At Oxford he met Margaret Whale, who was studying classics. They wed in 1950, and had three children: Jo, now a retired merchant banker; Katie, a textile artist; and Henry, a businessman. She and their children survive him. His siblings Marian, Ian, Christian and Stephen predeceased him. Elliot would be the last of an unbroken line of family chairmen of Salvesen from the company’s beginnings in Scotland in 1846. His first thoughts were of striking out on his own in law, diplomacy or politics, but an invitation in 1948 to join Salvesen from his uncle, the economist Captain Harold Salvesen, who was then chairman, proved irresistible.

He began as the chairman’s “bag-carrier”– minder of a large leather trunk on journeys across the globe that contained the company’s papers. Under Elliot’s own chairmanship Salvesen became Scotland’s largest private company, and was floated on the stock market in 1985.

Having pioneered refrigeration shipping as depletion of stocks from the 1960s heralded the end of commercial whaling, it went into North Sea drilling and food storage and delivery, and in 1984 acquired a power-generating business, Aggreko. Elliot was knighted in 1986. He retired in 1988.

There would be one more battle for Elliot, when he opposed the spinning off, in 1997, of Aggreko as a separate public company. This he lost. Christian Salvesen’s fortunes dipped in the 21st century, and in 2007 it was sold to the French logistics companyNorbert Dentressangle. The family retain interests in Aggreko.

He founded, in 1985, with the economist Sir Alan Peacock, a “think tank”, the David Hume Institute, and was a Fellow of the Royal Society of Edinburgh. He was Chairman of Scottish Opera from 1987-92, and a noted patron of Scotland’s arts. In 2012, with Lady Elliot, he was awarded the Prince of Wales Medal for Arts Philanthropy. A lifelong musician – at 18 he took his violin to India in a steel case to protect against the ravages of ants – he was still playing Bach, Vivaldi, and Scottish reels in retirement, as well as acquiring yet another language, Arabic.

Categories: Politics, Falkland Islands.

Top Comments

Disclaimer & comment rules
  • Livepeanuts

    This is fascinating and long overdue information, we had the Argentine side from day one before the Falklands were invaded.
    Anybody with any remote dealings or knowledge of Argentina must know that the minds of adults are “weaponised” from the time that they were 6 or 7 according to the ideas of General Perón, the fascist who studied under Mussolini and brought back to Argentina those methods of indoctrination. The 1955 revolution only took out the adoration of Peron and Evita (similar to Mussolini), but left all the rest of the doctrine “La Nueva Argentina de Perón”.
    Argentina should be the most Anglophile country in the world, they even used to drive and the left and more or less applied to be part of the Empire, but all the British infrastructure and management was eradicated by the fascists in the 1940's decade, specially after 1946 when Peron came to power charting the downward course for Argentina from world power to the third world.
    This fascist poison placed carefully in primary schools has been feeding back generation after generation since 1946 and now the indoctrinated indoctrinate the indoctrinated and demand more indoctrination (example: Malvinizar la historia), it is a dangerous feedback loop burning out Argentina. All the problems in the South Atlantic are in the class rooms of Buenos Aires and that is the only place where they can be resolved.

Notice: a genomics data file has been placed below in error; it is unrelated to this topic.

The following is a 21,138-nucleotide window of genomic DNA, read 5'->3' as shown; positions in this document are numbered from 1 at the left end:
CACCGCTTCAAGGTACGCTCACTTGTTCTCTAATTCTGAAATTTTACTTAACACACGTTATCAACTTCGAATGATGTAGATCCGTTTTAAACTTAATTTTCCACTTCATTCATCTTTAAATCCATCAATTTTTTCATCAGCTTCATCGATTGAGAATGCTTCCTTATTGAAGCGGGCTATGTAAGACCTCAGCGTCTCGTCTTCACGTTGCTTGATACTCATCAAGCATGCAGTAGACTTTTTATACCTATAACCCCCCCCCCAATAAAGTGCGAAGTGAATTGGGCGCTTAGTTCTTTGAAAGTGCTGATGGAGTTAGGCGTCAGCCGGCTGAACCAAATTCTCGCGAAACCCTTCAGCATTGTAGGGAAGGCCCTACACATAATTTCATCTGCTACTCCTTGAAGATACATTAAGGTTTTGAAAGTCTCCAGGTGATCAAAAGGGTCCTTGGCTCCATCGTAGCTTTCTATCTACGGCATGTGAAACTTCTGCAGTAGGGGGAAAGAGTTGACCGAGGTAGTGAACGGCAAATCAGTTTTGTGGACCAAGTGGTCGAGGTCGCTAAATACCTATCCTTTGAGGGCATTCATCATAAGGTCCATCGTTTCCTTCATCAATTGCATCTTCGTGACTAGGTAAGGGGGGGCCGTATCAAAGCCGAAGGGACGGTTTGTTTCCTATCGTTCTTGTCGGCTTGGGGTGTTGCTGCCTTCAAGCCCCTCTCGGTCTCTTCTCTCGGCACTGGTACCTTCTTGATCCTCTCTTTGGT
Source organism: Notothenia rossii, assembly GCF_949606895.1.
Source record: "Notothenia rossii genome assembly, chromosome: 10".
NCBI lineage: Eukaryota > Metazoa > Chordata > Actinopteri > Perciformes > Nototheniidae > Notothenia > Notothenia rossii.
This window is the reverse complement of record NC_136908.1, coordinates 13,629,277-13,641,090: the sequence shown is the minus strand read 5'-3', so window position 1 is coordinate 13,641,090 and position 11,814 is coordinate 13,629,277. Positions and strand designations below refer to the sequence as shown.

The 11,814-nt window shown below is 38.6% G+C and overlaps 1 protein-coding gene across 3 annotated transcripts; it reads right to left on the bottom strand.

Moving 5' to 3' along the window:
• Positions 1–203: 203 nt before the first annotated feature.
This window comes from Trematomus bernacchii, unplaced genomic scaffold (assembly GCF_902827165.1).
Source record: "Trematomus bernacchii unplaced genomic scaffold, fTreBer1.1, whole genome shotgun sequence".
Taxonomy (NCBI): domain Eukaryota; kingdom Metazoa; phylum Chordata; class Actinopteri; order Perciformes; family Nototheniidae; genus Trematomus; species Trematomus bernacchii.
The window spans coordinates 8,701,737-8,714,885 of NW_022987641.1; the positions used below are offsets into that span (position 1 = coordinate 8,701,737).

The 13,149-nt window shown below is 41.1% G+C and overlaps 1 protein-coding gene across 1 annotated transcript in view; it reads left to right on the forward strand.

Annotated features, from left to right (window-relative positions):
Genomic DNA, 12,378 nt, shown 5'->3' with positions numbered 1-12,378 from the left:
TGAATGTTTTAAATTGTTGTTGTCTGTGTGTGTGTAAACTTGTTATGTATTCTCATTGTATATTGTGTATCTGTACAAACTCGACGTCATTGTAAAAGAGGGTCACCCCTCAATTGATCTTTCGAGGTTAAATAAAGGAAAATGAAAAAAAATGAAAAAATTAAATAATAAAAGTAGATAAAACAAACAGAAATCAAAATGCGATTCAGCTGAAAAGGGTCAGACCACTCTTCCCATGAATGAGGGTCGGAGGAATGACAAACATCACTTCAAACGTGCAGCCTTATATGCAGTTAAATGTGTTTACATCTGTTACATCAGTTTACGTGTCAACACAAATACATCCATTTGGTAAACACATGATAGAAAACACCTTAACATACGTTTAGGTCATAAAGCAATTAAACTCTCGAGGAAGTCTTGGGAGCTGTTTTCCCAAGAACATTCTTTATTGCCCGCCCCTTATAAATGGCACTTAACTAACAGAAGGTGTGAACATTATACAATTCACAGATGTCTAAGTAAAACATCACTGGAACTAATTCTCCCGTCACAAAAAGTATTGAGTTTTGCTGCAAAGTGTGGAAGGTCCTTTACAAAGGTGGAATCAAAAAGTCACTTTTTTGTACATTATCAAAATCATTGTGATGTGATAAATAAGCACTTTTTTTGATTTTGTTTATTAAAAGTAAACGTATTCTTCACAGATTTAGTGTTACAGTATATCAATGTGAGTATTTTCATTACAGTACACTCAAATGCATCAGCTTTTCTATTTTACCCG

Feb 19th, 2018 - 11:01 am +8
  • darragh

    Pgerman

    I’m sorry but there is no sovereignty problem with regards to the Falkland Islands except in the minds of nationalistic Argentines in as much as the Falkland Islanders, whether you like it or not are entitled to self-determination and they have made it abundantly clear via the referendum of a couple of years ago that they wish to retain their links with the UK

    In what way are the Falkland Islands an ‘anachronism’?. In what way is it a ‘remnant of an Empire’ that Argentina’s claim of ‘inheritance’ from another ancient (and far more corrupt) empire is not? The people of the Falkland Islands are self-governing with the exception of Foreign Policy and Defence which they happily leave in the hands of the UK.

    You do not have a shred of evidence to support your claim that ‘without the military and political support of the United Kingdom the current political status would not last a single minute’, that is pure wishful thinking on your part and in any case what makes you suppose that the UK will not continue to support them in exactly the same way that it supports the Isle of Man?

    The Chagos Islands as a comparison to the Falkland Islands are, as you well know a ‘poisson rouge’ which has been discussed time and again on these threads.

    There is no need to find a ‘creative’ solution to a problem that only exists in the minds of Argentine nationalists as part of their desired expansion of the Argentine South Atlantic Empire

    It’s always the arrogance of Argentines that amazes me when they assume that there is a problem to solve and that they should hold the whip hand in solving it.

    There isn’t a problem to solve and the future of the Falkland Islands has nothing whatsover to do with Argentina.

    Feb 19th, 2018 - 04:23 pm +8
  • gordo1

    Pgerman

    It is clear that your perception of the Falklands/Malvinas is wrong. First of all, there should be no comparison between the Falkland Islanders and the former inhabitants of the Chagos
    Islands - chalk and cheese!

    The history of the Falklands archipelago is a British history whilst the Argentine history of the (so called) Malvinas is nothing more than fairy stories, lies, and misunderstandings and misapplications of historial events.

    Feb 19th, 2018 - 05:50 pm +6
Read all comments

Commenting for this story is now closed.
If you have a Facebook account, become a fan and comment on our Facebook Page!